Friday, June 3, 2011

May Books

Not so many books read this month - I think a combination of reading a couple of doorstops, lots of knitting and a dollop of 'yep we're really going to move again' stress. Still 45/52 I am well on track to complete my 52 in 52 goal.

At the moment I am reading Black Out and All Clear by Connie Willis. It's actually one looooooooong book but got so big they cut it into two (still long) books. Willis's name keeps coming up in lists and recommendations for sci-fi books and I have her Doomsday Book to read as well so I was interested to read these. She was also nominated for the Nebula Awards for these books. The premise is really interesting - Oxford has discovered how to time-travel and sends their historians back in time to observe historical events. In these books three historians travel to World War 2 London and observe the Blitz, Dunkirk and life in the countryside with evacuated children. This is where the books shine - I have learnt so much about the Blitz - how absolutely terrifying it must have been to have bombs dropping all over the city every night, how difficult the struggle must have been to carry on amidst the grief and hardships of war time rationing. As a "historical" book I am really enjoying it. As a "sci-fi" - not so much. On the back blurb for Black Out it basically implies that something goes wrong and the historians get stuck back in time. This doesnt happen until page about 3/4 of the way through the first book and was a bit anti-climatic when it did happen since it had already been foreshadowed on the back of the book. Then there is a lot of annoying dithering, an awful amount of "but this is time travel...even i" and pages of internal monologue where various characters "wonder" about everything under the sun. A really tight edit could have made these two massive slow paced volumes into one exciting good-sized read. I have about 200 pages to go on All Clear. Despite my grumbles I am going to read to the end. I do need to know if they get home! But yeah, not as amazing as I had hoped from a big name author and prize nominated books.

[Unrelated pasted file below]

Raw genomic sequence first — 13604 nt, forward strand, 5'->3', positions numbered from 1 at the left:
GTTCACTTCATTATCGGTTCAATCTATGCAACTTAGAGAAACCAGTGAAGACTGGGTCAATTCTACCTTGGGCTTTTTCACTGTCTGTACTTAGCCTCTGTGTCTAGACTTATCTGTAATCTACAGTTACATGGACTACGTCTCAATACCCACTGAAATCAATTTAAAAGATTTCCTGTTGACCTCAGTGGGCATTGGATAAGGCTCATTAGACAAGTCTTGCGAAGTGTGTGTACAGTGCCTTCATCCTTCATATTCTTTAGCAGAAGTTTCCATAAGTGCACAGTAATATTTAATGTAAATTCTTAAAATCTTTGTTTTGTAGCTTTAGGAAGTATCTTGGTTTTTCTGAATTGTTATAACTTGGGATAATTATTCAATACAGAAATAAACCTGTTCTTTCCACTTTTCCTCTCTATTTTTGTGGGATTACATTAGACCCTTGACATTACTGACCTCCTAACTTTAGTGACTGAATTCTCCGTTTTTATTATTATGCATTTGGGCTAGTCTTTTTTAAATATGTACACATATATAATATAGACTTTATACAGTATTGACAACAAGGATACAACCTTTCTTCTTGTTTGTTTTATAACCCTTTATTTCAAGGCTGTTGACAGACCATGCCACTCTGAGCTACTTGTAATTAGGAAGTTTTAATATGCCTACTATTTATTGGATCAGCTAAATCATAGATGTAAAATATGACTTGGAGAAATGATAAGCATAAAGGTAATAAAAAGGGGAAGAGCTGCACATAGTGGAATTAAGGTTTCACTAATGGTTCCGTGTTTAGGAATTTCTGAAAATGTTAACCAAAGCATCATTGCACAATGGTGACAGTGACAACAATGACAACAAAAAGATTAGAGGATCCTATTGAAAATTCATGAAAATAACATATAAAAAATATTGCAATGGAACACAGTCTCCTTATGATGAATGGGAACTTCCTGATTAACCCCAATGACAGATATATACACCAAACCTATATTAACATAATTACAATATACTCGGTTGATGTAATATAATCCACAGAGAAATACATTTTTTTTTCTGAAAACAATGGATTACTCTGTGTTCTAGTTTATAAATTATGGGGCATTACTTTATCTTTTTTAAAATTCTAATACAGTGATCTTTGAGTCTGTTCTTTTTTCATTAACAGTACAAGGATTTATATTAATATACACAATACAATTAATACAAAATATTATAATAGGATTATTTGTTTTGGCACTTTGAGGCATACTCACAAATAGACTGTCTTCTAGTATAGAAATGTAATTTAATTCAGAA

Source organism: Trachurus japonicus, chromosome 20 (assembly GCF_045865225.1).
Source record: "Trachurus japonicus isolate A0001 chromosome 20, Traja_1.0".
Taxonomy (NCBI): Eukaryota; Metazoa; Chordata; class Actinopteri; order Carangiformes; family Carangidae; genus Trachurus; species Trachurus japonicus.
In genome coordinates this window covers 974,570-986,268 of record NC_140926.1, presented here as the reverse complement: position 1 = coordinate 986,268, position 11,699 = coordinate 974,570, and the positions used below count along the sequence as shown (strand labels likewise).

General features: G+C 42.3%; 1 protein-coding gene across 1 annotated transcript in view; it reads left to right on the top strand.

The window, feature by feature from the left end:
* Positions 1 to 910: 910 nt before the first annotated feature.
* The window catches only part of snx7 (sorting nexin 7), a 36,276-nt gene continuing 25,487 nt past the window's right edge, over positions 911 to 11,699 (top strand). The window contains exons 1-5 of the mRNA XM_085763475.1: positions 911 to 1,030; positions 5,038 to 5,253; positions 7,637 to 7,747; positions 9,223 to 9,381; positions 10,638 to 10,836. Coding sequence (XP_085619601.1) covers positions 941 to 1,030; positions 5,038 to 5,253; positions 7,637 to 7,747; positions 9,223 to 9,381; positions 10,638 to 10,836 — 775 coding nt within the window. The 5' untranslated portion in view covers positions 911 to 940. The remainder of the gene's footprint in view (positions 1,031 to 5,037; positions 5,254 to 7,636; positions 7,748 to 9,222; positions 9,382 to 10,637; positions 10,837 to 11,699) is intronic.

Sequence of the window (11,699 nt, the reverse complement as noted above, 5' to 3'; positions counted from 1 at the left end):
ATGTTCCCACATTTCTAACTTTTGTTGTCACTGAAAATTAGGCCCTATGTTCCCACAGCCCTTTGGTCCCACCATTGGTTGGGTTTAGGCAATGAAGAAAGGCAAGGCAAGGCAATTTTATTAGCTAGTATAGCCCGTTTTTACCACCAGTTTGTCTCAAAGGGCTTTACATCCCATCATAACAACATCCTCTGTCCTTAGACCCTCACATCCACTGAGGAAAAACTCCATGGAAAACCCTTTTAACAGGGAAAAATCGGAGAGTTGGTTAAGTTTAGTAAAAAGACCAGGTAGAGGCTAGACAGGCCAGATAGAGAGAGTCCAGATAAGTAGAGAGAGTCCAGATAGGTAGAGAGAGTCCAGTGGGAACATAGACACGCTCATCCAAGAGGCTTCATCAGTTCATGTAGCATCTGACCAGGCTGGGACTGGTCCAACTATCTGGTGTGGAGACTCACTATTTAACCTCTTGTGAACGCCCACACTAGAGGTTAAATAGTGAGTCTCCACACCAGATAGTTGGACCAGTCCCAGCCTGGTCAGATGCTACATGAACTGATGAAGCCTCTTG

Another one I felt a bit under-awed about was Audrey Niffenegger's Her Fearful Symmetry. I read this in April and only gave it 2/5 stars. The Time Traveller's Wife by the same author is one of my most favourite books ever so perhaps part of the issue is that instead of expecting something good, or readable, I was hoping this too would be amazing. It wasn't. I didn't connect with, or like, any of the characters and kept reading waiting for something to happen - but it didn't. The twin sisters who are the main protagonists could have been quirky and interesting with their strange appearance and eclectic tastes but they were a bit lifeless, and most of the plot points felt forced. If you don't mind a spoilery review I wrote a rather long one on goodreads which you can read here.